Scared and hopeless with herpes, too
Originally Published: February 28, 1997
I searched your Archives, but found nothing. Do you have up-to-date information on the recurrence rates of Herpes Type I on the genitals? And since this is what has happened to me, and given that the virus can be passed asymptomically, am I doomed to sex with condoms for the rest of my life? What if I have children one day?
Scared and Hopeless
Dear Scared and Hopeless,
With genital Herpes Type I (milder than Type II, but typically the same), there is usually one major episode (the first outbreak), then few to many recurrent episodes, or none at all. This may be due to the site preference of the virus, and also a person's immune system. However, how this has been, or will be, affecting you may be another story, since each of us is unique and the virus affects everyone differently.
No, you are not doomed to use condoms for the rest of your life. Often we find that the number of herpes episodes diminishes over time. As for transmitting the virus when you have no symptoms, it is possible (read archived Alice Testing for Asymptomatic Herpes and Herpes from a tanning bed? for more information). Clearly, additional research is needed in this area. In the meantime, protecting yourself and your partner with condoms and good judgment (because herpes sores and viral shedding can have more sites than the penis or vagina) when you do have a herpes outbreak, is important.
Alice can sense your anxiety regarding how herpes may impact your future parenthood, and your concern is not without reason. Neonatal infection with herpes can be serious, but neonatal infection is a rare problem in and of itself. Questions about herpes and pregnancy are in flux, so the answers may be different when you are ready to conceive. Within a few years, the risk for infection will be better understood after being re-evaluated.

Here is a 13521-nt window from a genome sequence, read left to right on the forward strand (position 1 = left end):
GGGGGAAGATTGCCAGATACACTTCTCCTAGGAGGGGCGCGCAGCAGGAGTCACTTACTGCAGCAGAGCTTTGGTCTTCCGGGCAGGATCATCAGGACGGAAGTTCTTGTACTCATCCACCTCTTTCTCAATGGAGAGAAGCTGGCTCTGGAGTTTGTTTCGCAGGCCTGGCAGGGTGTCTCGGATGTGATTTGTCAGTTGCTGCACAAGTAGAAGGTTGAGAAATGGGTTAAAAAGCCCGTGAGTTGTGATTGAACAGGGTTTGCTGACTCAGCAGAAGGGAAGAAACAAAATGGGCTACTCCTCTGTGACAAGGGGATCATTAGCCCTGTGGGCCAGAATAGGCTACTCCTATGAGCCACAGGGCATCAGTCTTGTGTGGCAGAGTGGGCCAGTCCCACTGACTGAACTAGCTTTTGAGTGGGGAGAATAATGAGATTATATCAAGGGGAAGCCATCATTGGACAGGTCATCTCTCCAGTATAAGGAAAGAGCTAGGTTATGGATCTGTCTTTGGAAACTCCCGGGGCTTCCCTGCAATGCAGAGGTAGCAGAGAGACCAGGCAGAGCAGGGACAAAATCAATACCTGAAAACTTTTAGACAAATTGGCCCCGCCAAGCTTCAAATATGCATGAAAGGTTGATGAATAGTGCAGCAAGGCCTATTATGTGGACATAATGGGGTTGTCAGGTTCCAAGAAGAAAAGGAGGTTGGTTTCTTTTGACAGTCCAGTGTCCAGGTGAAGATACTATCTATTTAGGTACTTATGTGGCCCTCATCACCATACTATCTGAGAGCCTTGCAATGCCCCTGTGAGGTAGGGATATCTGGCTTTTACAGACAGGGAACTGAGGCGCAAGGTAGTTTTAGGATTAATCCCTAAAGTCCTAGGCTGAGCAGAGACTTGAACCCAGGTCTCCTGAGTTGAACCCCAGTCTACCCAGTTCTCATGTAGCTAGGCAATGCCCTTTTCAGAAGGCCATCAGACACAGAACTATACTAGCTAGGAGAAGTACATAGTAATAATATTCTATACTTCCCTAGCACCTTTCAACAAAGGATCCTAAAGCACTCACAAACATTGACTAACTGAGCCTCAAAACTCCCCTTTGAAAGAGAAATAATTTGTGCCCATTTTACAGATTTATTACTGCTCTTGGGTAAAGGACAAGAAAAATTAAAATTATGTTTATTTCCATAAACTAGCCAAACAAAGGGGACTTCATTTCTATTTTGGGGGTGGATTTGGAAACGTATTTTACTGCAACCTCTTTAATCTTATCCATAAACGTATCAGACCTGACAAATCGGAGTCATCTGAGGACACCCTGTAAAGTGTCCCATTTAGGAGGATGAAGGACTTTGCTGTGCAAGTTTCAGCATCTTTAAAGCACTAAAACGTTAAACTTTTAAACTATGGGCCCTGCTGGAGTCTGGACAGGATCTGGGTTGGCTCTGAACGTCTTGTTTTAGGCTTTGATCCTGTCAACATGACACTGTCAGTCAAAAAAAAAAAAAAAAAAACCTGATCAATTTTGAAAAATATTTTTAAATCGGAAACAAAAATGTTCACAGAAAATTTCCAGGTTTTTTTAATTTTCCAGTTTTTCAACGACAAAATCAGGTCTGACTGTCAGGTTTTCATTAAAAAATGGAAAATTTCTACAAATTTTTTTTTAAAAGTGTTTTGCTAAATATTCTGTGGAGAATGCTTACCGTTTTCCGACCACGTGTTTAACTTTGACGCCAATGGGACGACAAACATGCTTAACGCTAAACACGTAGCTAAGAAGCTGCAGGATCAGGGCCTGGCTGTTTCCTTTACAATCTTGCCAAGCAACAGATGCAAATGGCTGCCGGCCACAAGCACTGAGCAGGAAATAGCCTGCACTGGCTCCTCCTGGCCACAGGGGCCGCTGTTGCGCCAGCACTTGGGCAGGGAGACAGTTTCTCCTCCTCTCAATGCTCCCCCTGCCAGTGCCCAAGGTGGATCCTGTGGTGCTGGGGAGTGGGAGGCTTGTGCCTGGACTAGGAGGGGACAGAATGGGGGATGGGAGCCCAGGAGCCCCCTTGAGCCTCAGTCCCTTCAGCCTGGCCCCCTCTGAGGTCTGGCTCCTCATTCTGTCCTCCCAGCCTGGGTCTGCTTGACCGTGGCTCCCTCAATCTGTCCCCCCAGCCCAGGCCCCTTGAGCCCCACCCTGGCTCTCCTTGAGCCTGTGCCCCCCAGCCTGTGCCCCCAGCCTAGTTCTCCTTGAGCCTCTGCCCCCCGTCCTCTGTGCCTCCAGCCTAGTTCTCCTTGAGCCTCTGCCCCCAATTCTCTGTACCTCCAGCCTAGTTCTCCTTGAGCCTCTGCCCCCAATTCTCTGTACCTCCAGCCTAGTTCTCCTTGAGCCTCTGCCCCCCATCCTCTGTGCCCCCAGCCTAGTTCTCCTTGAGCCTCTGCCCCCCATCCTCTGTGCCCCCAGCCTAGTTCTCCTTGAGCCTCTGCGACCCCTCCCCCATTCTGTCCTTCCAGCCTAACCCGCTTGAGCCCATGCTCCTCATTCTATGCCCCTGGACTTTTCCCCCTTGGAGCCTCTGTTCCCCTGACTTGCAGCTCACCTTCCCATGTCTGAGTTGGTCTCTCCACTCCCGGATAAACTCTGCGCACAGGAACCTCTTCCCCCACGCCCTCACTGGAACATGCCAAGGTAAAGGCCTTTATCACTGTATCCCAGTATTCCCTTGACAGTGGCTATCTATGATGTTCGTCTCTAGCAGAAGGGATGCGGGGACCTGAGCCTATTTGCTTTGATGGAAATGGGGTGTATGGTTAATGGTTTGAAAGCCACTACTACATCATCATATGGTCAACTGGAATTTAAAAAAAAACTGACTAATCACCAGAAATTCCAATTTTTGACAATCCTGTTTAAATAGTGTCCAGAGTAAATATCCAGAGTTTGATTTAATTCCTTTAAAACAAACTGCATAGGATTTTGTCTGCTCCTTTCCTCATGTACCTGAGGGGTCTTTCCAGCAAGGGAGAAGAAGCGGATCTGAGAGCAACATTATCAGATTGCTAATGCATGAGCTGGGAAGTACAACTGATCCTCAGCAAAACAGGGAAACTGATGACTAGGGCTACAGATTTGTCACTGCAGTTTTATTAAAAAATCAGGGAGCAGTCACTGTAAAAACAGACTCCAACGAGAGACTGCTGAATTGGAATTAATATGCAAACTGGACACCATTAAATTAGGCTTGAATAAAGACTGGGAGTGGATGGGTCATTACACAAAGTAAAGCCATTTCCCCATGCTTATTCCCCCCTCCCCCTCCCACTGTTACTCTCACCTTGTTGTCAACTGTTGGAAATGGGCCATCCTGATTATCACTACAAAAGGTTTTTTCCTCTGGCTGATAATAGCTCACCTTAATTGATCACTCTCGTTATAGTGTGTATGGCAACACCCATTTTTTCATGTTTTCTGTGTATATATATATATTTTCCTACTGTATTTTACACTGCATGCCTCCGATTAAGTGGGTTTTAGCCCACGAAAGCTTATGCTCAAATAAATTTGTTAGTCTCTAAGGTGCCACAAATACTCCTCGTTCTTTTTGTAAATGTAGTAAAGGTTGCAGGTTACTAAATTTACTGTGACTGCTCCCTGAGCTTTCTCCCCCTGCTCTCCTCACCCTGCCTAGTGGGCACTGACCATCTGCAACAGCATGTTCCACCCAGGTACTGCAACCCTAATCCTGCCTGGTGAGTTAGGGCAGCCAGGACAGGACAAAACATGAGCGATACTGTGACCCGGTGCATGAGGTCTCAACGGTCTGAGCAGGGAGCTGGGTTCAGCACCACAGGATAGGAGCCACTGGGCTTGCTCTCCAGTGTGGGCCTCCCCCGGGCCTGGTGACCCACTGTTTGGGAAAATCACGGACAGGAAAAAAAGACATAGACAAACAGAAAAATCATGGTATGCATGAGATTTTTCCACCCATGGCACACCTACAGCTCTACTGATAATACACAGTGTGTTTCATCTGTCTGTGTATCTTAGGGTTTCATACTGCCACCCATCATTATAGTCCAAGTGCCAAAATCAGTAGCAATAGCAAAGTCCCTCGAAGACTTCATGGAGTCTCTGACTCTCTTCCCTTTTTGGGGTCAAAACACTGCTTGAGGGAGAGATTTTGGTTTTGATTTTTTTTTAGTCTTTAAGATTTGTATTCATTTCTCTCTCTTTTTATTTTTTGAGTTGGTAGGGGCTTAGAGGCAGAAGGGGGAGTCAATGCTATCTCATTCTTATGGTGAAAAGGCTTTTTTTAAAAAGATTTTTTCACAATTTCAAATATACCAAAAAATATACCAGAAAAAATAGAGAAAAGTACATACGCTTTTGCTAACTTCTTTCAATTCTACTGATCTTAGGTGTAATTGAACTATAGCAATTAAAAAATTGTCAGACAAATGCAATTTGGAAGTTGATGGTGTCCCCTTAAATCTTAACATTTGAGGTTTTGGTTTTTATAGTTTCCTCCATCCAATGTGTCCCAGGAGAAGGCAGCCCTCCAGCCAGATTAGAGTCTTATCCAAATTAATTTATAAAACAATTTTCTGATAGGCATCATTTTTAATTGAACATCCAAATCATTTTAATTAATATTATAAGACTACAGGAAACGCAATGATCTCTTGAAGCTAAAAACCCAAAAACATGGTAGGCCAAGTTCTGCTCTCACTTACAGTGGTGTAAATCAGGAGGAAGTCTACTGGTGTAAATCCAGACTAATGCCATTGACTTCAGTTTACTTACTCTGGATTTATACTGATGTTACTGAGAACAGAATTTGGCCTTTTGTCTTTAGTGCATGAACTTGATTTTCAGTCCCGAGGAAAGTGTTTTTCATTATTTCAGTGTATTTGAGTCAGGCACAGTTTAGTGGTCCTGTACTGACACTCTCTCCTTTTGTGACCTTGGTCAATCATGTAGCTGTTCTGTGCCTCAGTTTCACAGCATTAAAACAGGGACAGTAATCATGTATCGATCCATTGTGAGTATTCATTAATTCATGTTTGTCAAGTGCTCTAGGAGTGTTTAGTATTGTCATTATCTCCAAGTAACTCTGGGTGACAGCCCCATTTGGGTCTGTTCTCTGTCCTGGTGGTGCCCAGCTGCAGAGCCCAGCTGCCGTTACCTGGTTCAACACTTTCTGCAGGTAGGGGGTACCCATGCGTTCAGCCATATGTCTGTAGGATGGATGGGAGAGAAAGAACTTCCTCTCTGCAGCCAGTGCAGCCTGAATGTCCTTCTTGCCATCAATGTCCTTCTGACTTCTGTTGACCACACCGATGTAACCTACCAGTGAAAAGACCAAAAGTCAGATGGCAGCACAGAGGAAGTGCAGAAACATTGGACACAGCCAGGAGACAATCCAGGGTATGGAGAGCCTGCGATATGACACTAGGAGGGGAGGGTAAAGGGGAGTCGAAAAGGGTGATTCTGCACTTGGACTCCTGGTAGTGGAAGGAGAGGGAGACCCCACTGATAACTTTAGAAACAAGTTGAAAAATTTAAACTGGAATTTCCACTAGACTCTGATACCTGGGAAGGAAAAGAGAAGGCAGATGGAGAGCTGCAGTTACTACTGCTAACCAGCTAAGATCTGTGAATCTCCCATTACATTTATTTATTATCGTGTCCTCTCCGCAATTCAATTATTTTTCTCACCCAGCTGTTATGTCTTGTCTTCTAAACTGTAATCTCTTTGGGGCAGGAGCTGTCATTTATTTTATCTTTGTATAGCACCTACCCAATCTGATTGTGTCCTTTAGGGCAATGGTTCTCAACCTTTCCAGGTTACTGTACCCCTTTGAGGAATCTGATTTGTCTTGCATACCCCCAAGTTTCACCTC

For now, at least you've got one thing on your side -- you already know that you have herpes. This is important because with this in mind, you can prepare for a pregnancy, following the necessary precautions, in order to reduce the risk of neonatal infection. Health care providers carefully monitor pregnant women with herpes throughout their pregnancy, especially during the last 3 - 4 weeks. If the mother has a primary outbreak during pregnancy, which is quite unlikely, the baby has a fairly high chance of becoming infected. A more likely situation is if the mother experiences an active recurrent outbreak at or near the time of labor and delivery. In this case, there is still a chance of neonatal infection, but it does not carry as high of a risk. Medical providers would perform a Caesarean section to help protect the baby (although babies can still be infected via C-section delivery). A C-section may also be advised in the event a woman has had any outbreaks in the month preceding labor.
Family planning can be tricky if the man has herpes and the woman doesn't. It's best to try to conceive when the man does not have an outbreak. However, a risk for transmission to the woman remains a possibility, particularly because of asymptomatic shedding.
This information may seem intimidating and discouraging, but it doesn't mean that you will never be able to have satisfying intimate relations with other people, or even have healthy pregnancies. Couples come to different kinds of peace with this and rarely feel this way later on. Alice knows several women and men with herpes who have had several partners, have gotten married, and/or have had healthy children, some by C-section and some by vaginal delivery.
For more information, Alice highly recommends Charles Ebel's book, Managing Herpes: How to Live and Love with a Chronic STD, from the Herpes Resource Center of the American Social Health Association. You can also try the following hotlines and websites:
- National Herpes Hotline
- Herpes Resource Center
- American Social Health Association